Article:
Feeds

Staffs cops place ANPR alley on M6

Staffordshire police sprinkle high-tech cameras on 40 mile stretch

  • alert
  • submit to reddit

Intelligent flash storage arrays

One police force area in the west Midlands appears to make much greater use of motorway automatic numberplate recognition (ANPR) than other constabularies.

Police in Staffordshire appear to be using ANPR cameras in at least four locations on the 40-mile stretch of the M6 within the county. This compares to only three sets on the 150-mile stretch of the motorway from Staffordshire's northern edge to the Scottish border.

GC News observed the distribution of police ANPR cameras, which have distinctive designs from other numberplate-tracking cameras used by organisations, at the start of September, and has since verified all but one of the M6 locations using Google Street View, on which the cameras are clearly visible. It is possible that cameras were installed at the other location since Google photographed the M6.

Such heavy use of ANPR, with a set of cameras between most junctions on the road, appears to be unusual outside major cities. Other motorways, including the M6 north of Staffordshire, often have ANPR cameras many miles apart.

Police ANPR cameras record the numberplates of all vehicles passing, and retain them for two years on a national database currently run by the National Policing Improvement Agency. Their locations are not normally disclosed by forces.

Staffordshire Police referred enquiries to the Central Motorway Police Group, which polices motorways on behalf of the Staffordshire, West Midlands and West Mercia forces. The group, which is co-located with West Midlands Police, did not respond to repeated requests for comment.

Staffordshire Police started using ANPR in 2000, according to a document on its website, making it one of the earlier constabularies to adopt the technology. Its 2007-08 budget publication refers to a request to increase its crime and intelligence budget by £164,000, to expand its 'Autonomy' project. This was to involve ANPR systems, as well as Holmes 2, the software used by police forces to run major investigations, and Socrates, Northgate's policing software suite.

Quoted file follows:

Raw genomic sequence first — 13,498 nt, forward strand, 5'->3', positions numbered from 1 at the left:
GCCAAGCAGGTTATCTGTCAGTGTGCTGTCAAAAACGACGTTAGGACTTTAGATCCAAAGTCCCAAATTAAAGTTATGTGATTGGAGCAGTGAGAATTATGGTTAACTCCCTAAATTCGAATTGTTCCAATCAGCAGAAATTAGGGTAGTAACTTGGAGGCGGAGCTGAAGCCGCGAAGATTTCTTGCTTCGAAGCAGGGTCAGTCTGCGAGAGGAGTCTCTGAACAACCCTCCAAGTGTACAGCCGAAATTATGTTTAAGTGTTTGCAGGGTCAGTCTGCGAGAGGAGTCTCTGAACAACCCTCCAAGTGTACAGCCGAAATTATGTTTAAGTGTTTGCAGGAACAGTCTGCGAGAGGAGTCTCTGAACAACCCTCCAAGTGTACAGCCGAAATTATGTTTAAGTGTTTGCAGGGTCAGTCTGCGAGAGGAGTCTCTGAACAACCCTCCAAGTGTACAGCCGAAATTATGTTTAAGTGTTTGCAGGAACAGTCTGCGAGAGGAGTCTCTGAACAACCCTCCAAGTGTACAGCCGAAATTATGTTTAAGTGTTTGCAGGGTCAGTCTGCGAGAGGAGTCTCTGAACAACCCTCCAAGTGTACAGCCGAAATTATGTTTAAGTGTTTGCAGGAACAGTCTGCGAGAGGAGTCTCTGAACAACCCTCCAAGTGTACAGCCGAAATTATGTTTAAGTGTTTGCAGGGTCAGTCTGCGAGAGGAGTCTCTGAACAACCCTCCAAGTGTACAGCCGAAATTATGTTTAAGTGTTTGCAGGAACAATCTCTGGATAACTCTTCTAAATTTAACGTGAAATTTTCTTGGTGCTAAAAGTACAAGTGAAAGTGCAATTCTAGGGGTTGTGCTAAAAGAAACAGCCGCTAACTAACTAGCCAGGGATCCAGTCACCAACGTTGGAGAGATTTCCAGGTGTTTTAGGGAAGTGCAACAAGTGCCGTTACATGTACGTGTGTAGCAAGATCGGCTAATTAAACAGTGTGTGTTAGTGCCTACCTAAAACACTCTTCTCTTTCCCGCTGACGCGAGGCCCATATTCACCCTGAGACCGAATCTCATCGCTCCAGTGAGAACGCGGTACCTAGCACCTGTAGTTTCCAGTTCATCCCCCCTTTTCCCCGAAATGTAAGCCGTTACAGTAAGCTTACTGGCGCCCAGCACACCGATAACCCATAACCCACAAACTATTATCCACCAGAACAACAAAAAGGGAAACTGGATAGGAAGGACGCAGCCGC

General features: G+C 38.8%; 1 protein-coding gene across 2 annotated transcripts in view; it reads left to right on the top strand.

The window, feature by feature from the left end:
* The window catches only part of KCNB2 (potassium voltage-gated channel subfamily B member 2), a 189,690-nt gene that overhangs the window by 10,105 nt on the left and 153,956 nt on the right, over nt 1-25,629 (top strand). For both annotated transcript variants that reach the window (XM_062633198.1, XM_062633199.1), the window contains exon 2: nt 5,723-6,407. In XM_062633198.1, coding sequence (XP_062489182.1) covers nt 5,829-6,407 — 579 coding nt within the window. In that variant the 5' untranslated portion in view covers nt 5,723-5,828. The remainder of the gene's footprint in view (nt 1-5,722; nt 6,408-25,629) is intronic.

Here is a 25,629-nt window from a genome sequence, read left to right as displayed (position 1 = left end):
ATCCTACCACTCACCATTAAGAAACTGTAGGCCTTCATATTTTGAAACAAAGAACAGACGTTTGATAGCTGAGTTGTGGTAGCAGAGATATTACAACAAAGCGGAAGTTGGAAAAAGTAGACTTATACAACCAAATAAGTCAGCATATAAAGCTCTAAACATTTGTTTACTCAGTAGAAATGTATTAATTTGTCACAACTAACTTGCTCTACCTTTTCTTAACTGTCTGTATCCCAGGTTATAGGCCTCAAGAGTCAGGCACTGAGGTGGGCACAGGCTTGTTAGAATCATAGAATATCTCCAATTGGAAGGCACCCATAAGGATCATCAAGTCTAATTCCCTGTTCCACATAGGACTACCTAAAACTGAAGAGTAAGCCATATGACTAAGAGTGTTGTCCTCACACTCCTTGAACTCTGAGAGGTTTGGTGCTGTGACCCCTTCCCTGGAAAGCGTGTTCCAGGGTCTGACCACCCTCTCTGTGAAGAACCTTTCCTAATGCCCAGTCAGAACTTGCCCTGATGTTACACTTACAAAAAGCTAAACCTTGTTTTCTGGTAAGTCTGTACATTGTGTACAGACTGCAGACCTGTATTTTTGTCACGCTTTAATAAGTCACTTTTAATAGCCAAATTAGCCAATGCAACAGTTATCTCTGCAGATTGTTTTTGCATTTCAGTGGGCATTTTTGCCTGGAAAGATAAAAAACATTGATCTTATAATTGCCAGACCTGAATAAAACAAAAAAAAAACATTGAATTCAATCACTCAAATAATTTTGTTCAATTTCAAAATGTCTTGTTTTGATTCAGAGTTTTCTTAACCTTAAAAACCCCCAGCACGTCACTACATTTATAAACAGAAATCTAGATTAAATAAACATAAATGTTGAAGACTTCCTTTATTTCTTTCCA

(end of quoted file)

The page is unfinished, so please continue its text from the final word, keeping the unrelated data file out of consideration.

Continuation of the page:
The force's webpages on ANPR refer to it as a "fast growing technology" which the force uses to its "full potential... at local, regional and national levels together with other agencies".

This article was originally published at Kable.

Kable's GC weekly is a free email newsletter covering the latest news and analysis of public sector technology. To register click here.

Choosing a cloud hosting partner with confidence

Whitepapers

Why cloud backup?
Combining the latest advancements in disk-based backup with secure, integrated, cloud technologies offer organizations fast and assured recovery of their critical enterprise data.
Forging a new future with identity relationship management
Learn about ForgeRock's next generation IRM platform and how it is designed to empower CEOS's and enterprises to engage with consumers.
How to determine if cloud backup is right for your servers
Two key factors, technical feasibility and TCO economics, that backup and IT operations managers should consider when assessing cloud backup.
Reg Reader Research: SaaS based Email and Office Productivity Tools
Read this Reg reader report which provides advice and guidance for SMBs towards the use of SaaS based email and Office productivity tools.
The Heartbleed Bug: how to protect your business with Symantec
What happens when the next Heartbleed (or worse) comes along, and what can you do to weather another chapter in an all-too-familiar string of debilitating attacks?